29 November 2012
As the Wall Street Journal explains:
Businesses are required to either cut emissions to cap levels annually, or buy pollution permits called “allowances” from other companies for each extra ton of emissions discharged annually.
The cap and number of allowances will decline over time in an effort to reduce greenhouse gas emissions year-by-year.
The final price for 2013 allowances was just nine cents above the $10 minimum price set by regulators.
However, not everyone approves of cap-and-trade.
No surprise here: petroleum refiners, manufacturing companies and other industries have spoken out strongly against the program, calling it an illegal tax that will hurt California’s economic recovery.
The California Chamber of Commerce last week filed a lawsuit seeking to invalidate the cap-and-trade auction, arguing that the Air Resources Board exceeded the authority granted under AB 32.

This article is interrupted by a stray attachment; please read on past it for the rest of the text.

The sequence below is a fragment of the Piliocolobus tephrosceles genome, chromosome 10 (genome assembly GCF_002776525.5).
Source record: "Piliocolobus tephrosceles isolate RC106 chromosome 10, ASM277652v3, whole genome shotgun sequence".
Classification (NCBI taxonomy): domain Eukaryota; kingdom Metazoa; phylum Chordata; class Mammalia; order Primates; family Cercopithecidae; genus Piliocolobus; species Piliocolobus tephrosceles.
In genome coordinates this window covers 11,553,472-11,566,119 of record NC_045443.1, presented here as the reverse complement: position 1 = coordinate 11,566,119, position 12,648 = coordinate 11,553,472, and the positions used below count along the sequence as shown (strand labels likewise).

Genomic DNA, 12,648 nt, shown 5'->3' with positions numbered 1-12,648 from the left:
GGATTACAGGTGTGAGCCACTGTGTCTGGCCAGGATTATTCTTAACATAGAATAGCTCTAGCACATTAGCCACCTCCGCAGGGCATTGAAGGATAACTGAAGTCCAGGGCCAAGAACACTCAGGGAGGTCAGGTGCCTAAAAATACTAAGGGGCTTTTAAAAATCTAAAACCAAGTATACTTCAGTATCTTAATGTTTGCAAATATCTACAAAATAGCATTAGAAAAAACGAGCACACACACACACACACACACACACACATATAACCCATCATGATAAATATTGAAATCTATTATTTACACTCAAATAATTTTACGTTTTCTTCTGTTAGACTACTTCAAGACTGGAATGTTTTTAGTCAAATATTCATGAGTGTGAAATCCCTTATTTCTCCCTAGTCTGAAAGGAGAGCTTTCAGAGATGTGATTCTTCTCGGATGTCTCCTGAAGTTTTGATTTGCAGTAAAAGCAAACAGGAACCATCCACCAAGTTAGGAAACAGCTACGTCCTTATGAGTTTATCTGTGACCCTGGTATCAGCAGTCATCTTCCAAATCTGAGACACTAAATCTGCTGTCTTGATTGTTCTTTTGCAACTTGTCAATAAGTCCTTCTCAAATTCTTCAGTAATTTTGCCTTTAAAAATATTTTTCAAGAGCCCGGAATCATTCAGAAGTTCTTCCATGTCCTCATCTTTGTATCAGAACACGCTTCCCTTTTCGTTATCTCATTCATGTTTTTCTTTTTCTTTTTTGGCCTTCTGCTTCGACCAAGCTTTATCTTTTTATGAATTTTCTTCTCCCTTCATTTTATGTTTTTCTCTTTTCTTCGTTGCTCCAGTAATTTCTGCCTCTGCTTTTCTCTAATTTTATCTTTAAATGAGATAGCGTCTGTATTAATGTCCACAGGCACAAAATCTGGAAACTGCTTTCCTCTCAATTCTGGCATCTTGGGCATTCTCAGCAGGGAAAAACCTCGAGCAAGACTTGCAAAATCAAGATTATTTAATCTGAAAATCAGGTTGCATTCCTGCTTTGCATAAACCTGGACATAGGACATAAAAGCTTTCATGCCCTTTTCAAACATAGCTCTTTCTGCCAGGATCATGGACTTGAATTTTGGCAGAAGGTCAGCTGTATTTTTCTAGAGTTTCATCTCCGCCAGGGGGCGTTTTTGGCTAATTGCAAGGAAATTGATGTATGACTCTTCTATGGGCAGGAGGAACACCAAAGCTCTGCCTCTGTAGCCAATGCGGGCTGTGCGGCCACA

But they may well be outnumbered. As Rob Day of Black Coral Capital in Boston explains:
“The price of carbon matters, but the price is going to change over time. It’s more important to me to see that there was an appetite for these credits,” Day said. “This is a robust market. It’s real. It’s not going away. California is pricing carbon, and companies are saying, ‘I need to start paying attention to my carbon footprint.’ “
Good for California!
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